Branching Out

DiscussãoFans of Russian authors

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Branching Out

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1sandfly Primeira Mensagem
Ago 8, 2006, 3:55pm

So far I think I have done a decent job of reading most of the mainstream Russian authors. Mainstream meaning what is widely available at bookstores/libraries in the US. However, I would like to read some more of the lesser known authors. So, if anyone could give me suggestions as to where to look that would be great.

2Ilmarinen
Ago 27, 2006, 10:49am

Perhaps you could try browsing Amazon lists ('So You'd Like To...' and 'Listmania')?
This one (http://www.amazon.com/exec/obidos/tg/guides/guide-display/-/2V5M5V4GUSAQ7/ref%3D...) is pretty informative, but I'm not really sure of how mainstream they all are.

I can definitely recommend Summer in Baden-Baden by Tsypkin though; it's not widely known, but it's a great and intense book.

3Jargoneer
Ago 27, 2006, 11:26am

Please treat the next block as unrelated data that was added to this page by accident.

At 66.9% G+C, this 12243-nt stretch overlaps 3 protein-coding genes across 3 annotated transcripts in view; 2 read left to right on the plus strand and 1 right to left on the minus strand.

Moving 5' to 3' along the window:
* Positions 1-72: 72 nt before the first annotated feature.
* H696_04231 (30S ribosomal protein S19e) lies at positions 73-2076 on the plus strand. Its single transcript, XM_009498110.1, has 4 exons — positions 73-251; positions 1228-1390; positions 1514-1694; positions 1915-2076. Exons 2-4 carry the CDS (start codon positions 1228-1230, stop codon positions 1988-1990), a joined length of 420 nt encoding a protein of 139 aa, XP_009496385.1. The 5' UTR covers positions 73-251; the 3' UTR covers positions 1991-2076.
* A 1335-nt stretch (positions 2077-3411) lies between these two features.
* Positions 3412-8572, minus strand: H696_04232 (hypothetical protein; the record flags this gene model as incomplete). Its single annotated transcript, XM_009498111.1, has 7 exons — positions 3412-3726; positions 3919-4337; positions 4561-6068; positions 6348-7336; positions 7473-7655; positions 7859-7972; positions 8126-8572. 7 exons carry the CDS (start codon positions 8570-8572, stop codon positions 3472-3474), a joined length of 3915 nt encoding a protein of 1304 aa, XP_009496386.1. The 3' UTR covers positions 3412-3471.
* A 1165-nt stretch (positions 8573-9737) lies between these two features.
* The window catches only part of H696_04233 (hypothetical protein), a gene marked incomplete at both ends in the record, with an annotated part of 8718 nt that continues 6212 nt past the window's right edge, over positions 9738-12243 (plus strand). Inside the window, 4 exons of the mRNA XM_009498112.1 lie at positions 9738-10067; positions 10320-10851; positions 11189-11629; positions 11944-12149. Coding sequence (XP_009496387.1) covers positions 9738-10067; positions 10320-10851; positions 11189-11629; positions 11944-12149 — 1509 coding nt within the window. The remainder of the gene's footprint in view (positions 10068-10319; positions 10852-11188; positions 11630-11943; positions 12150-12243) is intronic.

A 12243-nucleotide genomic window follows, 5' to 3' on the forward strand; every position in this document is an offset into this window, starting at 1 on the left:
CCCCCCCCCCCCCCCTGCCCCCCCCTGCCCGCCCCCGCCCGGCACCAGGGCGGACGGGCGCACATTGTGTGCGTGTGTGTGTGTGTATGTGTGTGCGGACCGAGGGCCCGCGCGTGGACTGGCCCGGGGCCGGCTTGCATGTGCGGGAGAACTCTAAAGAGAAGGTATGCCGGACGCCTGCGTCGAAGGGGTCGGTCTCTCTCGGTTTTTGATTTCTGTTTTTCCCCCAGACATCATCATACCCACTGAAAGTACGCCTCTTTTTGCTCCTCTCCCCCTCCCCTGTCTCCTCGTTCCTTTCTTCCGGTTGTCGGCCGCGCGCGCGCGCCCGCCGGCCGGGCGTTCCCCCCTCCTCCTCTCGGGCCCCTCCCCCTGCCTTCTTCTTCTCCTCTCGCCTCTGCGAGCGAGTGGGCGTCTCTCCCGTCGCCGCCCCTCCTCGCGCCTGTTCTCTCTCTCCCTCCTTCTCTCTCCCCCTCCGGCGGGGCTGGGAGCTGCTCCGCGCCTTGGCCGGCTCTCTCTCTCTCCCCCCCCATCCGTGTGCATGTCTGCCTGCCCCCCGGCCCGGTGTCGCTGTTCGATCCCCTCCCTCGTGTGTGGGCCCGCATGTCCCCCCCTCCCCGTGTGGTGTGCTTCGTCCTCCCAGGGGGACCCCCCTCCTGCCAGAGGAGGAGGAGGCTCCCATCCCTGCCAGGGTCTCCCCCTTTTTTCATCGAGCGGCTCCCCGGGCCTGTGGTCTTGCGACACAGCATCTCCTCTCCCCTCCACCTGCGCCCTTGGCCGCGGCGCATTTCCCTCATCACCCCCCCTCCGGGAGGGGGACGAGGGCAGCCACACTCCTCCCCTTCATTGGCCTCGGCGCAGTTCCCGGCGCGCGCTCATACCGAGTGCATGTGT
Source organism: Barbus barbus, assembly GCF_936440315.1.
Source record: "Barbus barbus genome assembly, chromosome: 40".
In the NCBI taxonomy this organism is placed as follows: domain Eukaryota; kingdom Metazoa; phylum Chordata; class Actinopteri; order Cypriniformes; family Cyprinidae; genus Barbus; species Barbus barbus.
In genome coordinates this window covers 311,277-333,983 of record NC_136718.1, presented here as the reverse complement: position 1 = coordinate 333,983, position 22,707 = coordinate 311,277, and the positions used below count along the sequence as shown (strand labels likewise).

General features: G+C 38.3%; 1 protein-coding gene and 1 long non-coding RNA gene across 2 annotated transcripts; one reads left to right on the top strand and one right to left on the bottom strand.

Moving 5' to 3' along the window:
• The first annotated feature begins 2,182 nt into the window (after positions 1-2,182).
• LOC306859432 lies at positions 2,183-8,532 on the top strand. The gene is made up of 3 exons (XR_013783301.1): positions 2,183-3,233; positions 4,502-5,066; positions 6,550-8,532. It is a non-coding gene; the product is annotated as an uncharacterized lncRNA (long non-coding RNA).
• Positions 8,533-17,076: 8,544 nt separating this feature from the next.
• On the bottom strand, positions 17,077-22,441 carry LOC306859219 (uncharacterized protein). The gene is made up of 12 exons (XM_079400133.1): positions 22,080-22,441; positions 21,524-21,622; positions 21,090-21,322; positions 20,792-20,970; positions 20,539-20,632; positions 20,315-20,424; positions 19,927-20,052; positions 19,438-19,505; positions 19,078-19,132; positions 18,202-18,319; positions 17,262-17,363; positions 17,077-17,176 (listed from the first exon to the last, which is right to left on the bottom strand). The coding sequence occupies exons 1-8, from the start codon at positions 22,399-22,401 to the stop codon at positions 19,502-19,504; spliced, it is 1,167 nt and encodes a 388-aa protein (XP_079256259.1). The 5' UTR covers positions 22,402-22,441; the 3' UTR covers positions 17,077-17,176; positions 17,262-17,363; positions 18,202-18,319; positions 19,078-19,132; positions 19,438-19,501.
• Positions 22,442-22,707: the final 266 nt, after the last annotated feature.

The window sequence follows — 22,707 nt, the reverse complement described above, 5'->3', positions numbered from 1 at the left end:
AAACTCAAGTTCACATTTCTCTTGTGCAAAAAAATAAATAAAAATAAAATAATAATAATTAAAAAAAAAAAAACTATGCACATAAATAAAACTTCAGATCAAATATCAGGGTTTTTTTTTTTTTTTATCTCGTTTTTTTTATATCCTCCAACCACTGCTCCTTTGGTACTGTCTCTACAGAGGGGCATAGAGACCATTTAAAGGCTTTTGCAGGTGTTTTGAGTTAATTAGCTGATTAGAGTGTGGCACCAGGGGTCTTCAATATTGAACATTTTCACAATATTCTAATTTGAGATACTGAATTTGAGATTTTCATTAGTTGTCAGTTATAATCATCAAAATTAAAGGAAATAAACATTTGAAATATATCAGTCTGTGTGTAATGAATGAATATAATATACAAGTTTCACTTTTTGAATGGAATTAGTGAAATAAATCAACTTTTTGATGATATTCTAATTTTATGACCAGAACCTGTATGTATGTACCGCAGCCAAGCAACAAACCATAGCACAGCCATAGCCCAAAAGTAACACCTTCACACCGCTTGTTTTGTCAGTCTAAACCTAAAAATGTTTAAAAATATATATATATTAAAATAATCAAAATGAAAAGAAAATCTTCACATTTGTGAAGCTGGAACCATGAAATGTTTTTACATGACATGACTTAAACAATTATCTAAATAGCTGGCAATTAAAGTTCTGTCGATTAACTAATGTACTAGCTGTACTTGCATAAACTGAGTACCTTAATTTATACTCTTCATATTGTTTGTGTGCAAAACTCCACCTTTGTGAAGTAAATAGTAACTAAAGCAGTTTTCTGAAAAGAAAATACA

Moscow Stations by Erofeev is another book that deserves to be known better, it manages to be both funny and moving.

4GlebtheDancer
Editado: Out 9, 2006, 9:56am

These are all Russian books that are well worth reading, despite being lower profile:
Vassily Aksyonov's The Burn - a scathing attack on a Soviet Union in the 1970s in which the people have lost both their idealism and their fear
Lydia Chukovskaya's Sofia Petrovna - written in secret in 1940, a simple tale about a mother who loves both her son and her country, but struggles to reconcile why the two should come into conflict
Sergei Dovlatov's The Invisible Book - a funny and quirky (and very short) journey through censorship in the Russian literary scene in the 1960s and 1970s
Yuri Buida's The Zero Train - a post-Soviet Union allegory about the bewilderment of a country which went from socialist idealism to Stalinism in the blink of an eye

The burn is a seriously involved and, at times, difficult read, but it is possibly my Russian number one, Dostoevsky aside, although Erofeev, mentioned above by Jargoneer runs it close.

5anisoara